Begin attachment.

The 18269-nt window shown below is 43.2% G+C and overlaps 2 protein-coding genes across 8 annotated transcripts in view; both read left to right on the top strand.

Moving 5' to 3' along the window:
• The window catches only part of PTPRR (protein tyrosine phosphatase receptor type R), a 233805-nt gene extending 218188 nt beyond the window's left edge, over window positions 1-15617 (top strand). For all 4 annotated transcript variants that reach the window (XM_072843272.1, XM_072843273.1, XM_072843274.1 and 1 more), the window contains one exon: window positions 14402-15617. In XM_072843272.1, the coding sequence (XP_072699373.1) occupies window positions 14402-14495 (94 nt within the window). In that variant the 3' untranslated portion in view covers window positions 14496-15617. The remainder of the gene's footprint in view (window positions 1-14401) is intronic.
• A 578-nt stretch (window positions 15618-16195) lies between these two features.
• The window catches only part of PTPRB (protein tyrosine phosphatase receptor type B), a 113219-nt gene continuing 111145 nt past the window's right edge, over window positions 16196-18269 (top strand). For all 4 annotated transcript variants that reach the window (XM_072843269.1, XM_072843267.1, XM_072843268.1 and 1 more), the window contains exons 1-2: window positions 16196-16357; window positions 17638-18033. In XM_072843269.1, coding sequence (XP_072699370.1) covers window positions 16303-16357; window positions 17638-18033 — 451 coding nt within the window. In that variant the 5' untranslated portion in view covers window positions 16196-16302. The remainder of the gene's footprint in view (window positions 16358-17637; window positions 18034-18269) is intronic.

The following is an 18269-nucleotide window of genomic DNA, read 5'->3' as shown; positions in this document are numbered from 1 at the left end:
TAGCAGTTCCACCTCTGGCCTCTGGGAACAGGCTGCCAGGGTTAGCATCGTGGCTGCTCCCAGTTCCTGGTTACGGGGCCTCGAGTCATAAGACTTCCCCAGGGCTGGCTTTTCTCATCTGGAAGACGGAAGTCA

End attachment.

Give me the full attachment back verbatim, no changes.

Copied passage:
The 18269-nt window shown below is 43.2% G+C and overlaps 2 protein-coding genes across 8 annotated transcripts in view; both read left to right on the top strand.

Moving 5' to 3' along the window:
• The window catches only part of PTPRR (protein tyrosine phosphatase receptor type R), a 233805-nt gene extending 218188 nt beyond the window's left edge, over window positions 1-15617 (top strand). For all 4 annotated transcript variants that reach the window (XM_072843272.1, XM_072843273.1, XM_072843274.1 and 1 more), the window contains one exon: window positions 14402-15617. In XM_072843272.1, the coding sequence (XP_072699373.1) occupies window positions 14402-14495 (94 nt within the window). In that variant the 3' untranslated portion in view covers window positions 14496-15617. The remainder of the gene's footprint in view (window positions 1-14401) is intronic.
• A 578-nt stretch (window positions 15618-16195) lies between these two features.
• The window catches only part of PTPRB (protein tyrosine phosphatase receptor type B), a 113219-nt gene continuing 111145 nt past the window's right edge, over window positions 16196-18269 (top strand). For all 4 annotated transcript variants that reach the window (XM_072843269.1, XM_072843267.1, XM_072843268.1 and 1 more), the window contains exons 1-2: window positions 16196-16357; window positions 17638-18033. In XM_072843269.1, coding sequence (XP_072699370.1) covers window positions 16303-16357; window positions 17638-18033 — 451 coding nt within the window. In that variant the 5' untranslated portion in view covers window positions 16196-16302. The remainder of the gene's footprint in view (window positions 16358-17637; window positions 18034-18269) is intronic.

The following is an 18269-nucleotide window of genomic DNA, read 5'->3' as shown; positions in this document are numbered from 1 at the left end:
TAGCAGTTCCACCTCTGGCCTCTGGGAACAGGCTGCCAGGGTTAGCATCGTGGCTGCTCCCAGTTCCTGGTTACGGGGCCTCGAGTCATAAGACTTCCCCAGGGCTGGCTTTTCTCATCTGGAAGACGGAAGTCA